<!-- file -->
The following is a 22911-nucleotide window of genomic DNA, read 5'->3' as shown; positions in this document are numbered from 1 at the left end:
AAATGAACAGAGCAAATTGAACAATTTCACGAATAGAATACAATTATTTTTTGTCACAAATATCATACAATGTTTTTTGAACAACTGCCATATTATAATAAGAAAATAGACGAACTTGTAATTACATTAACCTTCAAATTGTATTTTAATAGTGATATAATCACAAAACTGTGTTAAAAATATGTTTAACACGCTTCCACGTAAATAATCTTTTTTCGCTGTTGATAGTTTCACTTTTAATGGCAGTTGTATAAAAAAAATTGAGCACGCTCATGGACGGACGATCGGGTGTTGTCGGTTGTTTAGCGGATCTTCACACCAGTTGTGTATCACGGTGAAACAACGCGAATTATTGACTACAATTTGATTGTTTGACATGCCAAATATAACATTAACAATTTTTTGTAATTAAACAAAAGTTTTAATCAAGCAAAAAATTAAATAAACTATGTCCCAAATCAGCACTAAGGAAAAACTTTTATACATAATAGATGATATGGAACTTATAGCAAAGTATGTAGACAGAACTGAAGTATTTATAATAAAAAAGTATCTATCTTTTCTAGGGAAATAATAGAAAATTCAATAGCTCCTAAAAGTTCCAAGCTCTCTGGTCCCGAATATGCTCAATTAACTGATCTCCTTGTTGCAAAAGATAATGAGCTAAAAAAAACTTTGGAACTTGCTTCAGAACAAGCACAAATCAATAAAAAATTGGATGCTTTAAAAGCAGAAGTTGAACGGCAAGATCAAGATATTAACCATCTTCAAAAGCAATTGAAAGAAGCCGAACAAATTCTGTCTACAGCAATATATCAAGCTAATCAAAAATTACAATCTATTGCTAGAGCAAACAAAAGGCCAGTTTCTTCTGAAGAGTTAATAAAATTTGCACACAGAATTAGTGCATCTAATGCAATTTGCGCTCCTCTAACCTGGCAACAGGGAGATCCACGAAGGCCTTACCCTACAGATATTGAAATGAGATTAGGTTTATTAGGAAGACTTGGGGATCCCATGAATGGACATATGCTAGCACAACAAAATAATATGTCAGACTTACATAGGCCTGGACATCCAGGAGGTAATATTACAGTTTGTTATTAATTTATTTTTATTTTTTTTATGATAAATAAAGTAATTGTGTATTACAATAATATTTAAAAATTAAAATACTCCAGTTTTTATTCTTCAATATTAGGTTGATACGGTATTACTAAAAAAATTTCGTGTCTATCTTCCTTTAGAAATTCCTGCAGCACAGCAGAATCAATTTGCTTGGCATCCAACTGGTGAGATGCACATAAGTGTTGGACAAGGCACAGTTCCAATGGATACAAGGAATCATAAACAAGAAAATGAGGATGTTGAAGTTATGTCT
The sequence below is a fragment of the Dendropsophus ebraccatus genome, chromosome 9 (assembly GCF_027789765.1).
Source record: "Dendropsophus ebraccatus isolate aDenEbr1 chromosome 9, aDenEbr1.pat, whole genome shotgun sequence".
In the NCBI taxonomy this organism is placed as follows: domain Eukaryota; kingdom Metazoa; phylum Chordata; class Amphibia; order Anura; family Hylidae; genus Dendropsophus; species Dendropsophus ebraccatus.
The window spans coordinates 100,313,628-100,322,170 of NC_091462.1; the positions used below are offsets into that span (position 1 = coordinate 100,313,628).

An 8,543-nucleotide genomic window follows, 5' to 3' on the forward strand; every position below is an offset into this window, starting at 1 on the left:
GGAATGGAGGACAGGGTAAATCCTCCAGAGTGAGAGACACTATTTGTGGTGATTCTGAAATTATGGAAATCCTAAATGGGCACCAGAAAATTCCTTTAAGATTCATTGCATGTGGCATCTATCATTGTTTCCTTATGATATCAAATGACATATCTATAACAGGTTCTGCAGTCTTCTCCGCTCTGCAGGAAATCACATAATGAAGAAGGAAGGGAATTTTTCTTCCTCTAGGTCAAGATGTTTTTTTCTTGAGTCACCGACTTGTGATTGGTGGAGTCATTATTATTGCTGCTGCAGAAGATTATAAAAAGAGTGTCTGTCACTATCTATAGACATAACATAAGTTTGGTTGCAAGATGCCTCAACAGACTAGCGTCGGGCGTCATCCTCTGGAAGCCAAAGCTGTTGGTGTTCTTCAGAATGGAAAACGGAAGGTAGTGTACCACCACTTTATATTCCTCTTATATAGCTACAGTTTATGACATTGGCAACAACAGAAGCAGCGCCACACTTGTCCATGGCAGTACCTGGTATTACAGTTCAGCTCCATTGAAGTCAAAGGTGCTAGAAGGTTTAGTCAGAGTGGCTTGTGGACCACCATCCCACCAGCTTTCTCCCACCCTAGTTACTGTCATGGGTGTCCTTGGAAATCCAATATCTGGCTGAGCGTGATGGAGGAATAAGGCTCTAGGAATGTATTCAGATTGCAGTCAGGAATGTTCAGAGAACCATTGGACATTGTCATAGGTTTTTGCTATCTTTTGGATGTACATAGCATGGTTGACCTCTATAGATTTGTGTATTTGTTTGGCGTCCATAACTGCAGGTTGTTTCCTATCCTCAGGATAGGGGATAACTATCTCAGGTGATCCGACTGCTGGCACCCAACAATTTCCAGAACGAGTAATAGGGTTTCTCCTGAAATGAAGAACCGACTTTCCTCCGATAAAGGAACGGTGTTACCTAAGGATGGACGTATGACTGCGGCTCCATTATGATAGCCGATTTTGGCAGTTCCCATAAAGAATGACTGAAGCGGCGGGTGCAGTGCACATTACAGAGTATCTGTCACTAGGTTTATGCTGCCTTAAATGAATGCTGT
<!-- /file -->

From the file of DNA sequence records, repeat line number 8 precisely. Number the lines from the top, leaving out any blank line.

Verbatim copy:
GGAATGGAGGACAGGGTAAATCCTCCAGAGTGAGAGACACTATTTGTGGTGATTCTGAAATTATGGAAATCCTAAATGGGCACCAGAAAATTCCTTTAAGATTCATTGCATGTGGCATCTATCATTGTTTCCTTATGATATCAAATGACATATCTATAACAGGTTCTGCAGTCTTCTCCGCTCTGCAGGAAATCACATAATGAAGAAGGAAGGGAATTTTTCTTCCTCTAGGTCAAGATGTTTTTTTCTTGAGTCACCGACTTGTGATTGGTGGAGTCATTATTATTGCTGCTGCAGAAGATTATAAAAAGAGTGTCTGTCACTATCTATAGACATAACATAAGTTTGGTTGCAAGATGCCTCAACAGACTAGCGTCGGGCGTCATCCTCTGGAAGCCAAAGCTGTTGGTGTTCTTCAGAATGGAAAACGGAAGGTAGTGTACCACCACTTTATATTCCTCTTATATAGCTACAGTTTATGACATTGGCAACAACAGAAGCAGCGCCACACTTGTCCATGGCAGTACCTGGTATTACAGTTCAGCTCCATTGAAGTCAAAGGTGCTAGAAGGTTTAGTCAGAGTGGCTTGTGGACCACCATCCCACCAGCTTTCTCCCACCCTAGTTACTGTCATGGGTGTCCTTGGAAATCCAATATCTGGCTGAGCGTGATGGAGGAATAAGGCTCTAGGAATGTATTCAGATTGCAGTCAGGAATGTTCAGAGAACCATTGGACATTGTCATAGGTTTTTGCTATCTTTTGGATGTACATAGCATGGTTGACCTCTATAGATTTGTGTATTTGTTTGGCGTCCATAACTGCAGGTTGTTTCCTATCCTCAGGATAGGGGATAACTATCTCAGGTGATCCGACTGCTGGCACCCAACAATTTCCAGAACGAGTAATAGGGTTTCTCCTGAAATGAAGAACCGACTTTCCTCCGATAAAGGAACGGTGTTACCTAAGGATGGACGTATGACTGCGGCTCCATTATGATAGCCGATTTTGGCAGTTCCCATAAAGAATGACTGAAGCGGCGGGTGCAGTGCACATTACAGAGTATCTGTCACTAGGTTTATGCTGCCTTAAATGAATGCTGT